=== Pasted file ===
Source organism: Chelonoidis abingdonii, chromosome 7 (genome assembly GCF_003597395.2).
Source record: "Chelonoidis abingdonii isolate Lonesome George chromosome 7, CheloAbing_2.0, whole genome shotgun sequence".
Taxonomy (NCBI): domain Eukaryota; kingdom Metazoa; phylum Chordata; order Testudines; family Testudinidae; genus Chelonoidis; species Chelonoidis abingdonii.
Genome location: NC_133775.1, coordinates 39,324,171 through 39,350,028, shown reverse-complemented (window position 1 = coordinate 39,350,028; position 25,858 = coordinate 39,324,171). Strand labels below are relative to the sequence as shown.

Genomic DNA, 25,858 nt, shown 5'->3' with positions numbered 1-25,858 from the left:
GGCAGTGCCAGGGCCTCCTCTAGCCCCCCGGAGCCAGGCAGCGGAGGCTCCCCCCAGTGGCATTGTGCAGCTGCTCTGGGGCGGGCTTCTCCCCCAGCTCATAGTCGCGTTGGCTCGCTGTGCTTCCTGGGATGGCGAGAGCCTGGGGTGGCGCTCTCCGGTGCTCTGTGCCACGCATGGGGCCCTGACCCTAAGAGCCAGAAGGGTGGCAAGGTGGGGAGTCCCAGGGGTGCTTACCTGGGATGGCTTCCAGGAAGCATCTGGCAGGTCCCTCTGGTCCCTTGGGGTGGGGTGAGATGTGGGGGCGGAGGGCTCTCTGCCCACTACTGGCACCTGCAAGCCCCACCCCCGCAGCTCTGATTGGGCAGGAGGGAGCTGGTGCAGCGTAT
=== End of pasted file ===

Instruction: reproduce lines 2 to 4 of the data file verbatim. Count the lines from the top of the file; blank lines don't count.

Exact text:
Source record: "Chelonoidis abingdonii isolate Lonesome George chromosome 7, CheloAbing_2.0, whole genome shotgun sequence".
Taxonomy (NCBI): domain Eukaryota; kingdom Metazoa; phylum Chordata; order Testudines; family Testudinidae; genus Chelonoidis; species Chelonoidis abingdonii.
Genome location: NC_133775.1, coordinates 39,324,171 through 39,350,028, shown reverse-complemented (window position 1 = coordinate 39,350,028; position 25,858 = coordinate 39,324,171). Strand labels below are relative to the sequence as shown.